The Federal Circuit determined that Consumer Watchdog’s public interest arguments were insufficient to meet constitutional standing requirements. To invoke federal jurisdiction, the Federal Circuit explained, a party must demonstrate that: (1) it has suffered an “injury in fact” that is both concrete and particularized, and actual and imminent; (2) the injury is fairly traceable to the challenged action; and (3) it is likely, rather than merely speculative, that a favorable judicial decision will redress the injury. These constitutional requirements, the Federal Circuit noted, apply with equal force to appeals from administrative agencies, such as from the USPTO, to the federal courts.

The Federal Circuit noted that Consumer Watchdog did not allege any injury aside from the USPTO’s denial of the particular outcome it desired in reexamination – that of canceling the ‘913 patent claims. The court highlighted that Consumer Watchdog did not:

“allege that it is engaged in any activity involving human embryonic stem cells that could form the basis for an infringement claim. It does not allege that it intends to engage in such activity. Nor does it allege that it is an actual or prospective licensee, or that it has any other connection to the ’913 patent or the claimed subject matter. Instead, Consumer Watchdog relies on the Board’s [USPTO’s] denial of Consumer Watchdog’s requested administrative action—namely, the Board’s [USPTO’s] refusal to cancel claims 1–4 of the ’913 patent. That denial, however, is insufficient to confer standing.”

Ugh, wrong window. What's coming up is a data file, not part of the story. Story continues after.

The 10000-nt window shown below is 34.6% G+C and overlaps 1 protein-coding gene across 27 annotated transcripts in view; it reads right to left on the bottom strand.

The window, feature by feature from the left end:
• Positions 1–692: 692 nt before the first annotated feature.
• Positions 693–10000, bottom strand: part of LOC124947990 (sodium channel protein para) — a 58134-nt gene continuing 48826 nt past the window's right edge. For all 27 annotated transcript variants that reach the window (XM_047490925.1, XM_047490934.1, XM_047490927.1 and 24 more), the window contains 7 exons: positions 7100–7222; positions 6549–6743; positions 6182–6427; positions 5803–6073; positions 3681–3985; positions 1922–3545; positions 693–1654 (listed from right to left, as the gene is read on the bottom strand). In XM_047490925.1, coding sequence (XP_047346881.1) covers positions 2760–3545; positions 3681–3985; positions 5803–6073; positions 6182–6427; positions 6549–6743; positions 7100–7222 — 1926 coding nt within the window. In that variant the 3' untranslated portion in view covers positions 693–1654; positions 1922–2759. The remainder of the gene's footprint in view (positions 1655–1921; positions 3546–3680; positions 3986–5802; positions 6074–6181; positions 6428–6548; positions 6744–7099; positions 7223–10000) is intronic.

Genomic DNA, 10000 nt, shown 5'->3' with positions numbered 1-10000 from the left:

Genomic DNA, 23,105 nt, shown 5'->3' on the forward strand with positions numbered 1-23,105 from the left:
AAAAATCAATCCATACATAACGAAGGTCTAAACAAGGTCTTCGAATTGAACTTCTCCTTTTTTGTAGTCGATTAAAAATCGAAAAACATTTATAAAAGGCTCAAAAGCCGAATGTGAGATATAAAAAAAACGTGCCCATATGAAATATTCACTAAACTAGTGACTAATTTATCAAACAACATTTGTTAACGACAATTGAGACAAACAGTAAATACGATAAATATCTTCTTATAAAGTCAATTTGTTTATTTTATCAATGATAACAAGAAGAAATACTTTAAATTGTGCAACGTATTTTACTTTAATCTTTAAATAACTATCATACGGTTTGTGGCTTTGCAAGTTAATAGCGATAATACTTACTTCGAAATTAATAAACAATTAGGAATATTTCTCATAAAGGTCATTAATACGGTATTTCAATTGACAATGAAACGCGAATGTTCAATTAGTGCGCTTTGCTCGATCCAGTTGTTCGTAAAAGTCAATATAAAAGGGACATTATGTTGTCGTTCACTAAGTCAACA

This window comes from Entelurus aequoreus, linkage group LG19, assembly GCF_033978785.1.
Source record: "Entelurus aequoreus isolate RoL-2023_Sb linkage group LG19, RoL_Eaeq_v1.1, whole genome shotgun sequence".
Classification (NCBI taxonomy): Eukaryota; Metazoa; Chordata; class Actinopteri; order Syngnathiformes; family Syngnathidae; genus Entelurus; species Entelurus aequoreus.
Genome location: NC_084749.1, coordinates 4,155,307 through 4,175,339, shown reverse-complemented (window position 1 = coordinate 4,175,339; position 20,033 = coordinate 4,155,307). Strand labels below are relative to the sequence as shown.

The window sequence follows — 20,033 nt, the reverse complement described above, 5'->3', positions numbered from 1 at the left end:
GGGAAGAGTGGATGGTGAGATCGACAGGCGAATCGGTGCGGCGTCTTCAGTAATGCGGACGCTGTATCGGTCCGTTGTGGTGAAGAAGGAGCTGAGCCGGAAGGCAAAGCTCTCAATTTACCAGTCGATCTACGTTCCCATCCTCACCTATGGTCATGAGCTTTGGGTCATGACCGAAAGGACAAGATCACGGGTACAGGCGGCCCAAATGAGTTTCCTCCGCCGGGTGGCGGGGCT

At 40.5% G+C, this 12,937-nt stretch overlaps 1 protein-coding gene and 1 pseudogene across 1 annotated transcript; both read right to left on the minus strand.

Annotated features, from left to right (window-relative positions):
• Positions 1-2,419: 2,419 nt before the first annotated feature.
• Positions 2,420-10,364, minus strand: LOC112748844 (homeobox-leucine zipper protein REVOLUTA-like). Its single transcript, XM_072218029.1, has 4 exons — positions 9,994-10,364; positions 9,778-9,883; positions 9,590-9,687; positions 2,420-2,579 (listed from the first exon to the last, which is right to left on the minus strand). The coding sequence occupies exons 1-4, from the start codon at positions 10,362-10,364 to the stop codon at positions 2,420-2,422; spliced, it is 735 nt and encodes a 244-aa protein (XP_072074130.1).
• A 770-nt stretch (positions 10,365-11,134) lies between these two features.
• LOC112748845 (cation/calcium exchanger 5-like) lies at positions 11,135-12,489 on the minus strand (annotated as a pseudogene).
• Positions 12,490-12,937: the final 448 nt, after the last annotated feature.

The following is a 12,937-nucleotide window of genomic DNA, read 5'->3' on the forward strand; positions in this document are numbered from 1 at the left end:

Slip Op. at 5.

The court also dismissed Consumer Watchdog’s argument that as a third party requester, it has a procedural right to appeal decisions favorable to patentability, on the ground that the statutory grant of a procedural right, e.g., the right to appeal, does not eliminate the Article III standing requirements.

Section 101 Jurisprudence

The Federal Circuit’s dismissal is the right result on the threshold standing issue regarding Consumer Watchdog. However, even if Consumer Watchdog would have established Article III standing, it is not clear that the Federal Circuit court would have entertained the Section 101 issue. Also in dispute in the appeal was whether a Section 101 challenge can be entertained in a reexamination proceeding.

In any case, a Federal Circuit decision here regarding the patent-eligibility of the claimed in vitro cultured stem cells would have provided the USPTO, the patent bar, and the public with much needed judicial guidance on the application of the Supreme Court’s recent Myriad decision to products derived from nature, other than the isolated genes examined in the Myriad decision. Under Example B of the Guidance, a purified naturally occurring product such as an isolated stem cell is not, in the USPTO’s view, patent-eligible if there are no structural differences between the purified product (a purifed stem cell) and the naturally occurring product (the naturally occurring stem cell), or if the claim does not recite additional elements that add something significantly more to the claimed natural product.

On May 9th, 2014, the USPTO hosted a forum to received public feedback on the Guidance. Individuals and stakeholders sharply criticized the Guidance for misinterpreting Supreme Court precedent and unnecessarily pre-empting patent protection for a range of useful and important inventions that address many unmet medical needs, e.g., vaccines. The May 9th program and the individual presentations can be viewed on the USPTO web site. The USPTO also is accepting additional written comments on its website by the deadline of June 30, 2014 and those with an interest or stake in this issue are strongly encouraged to participate.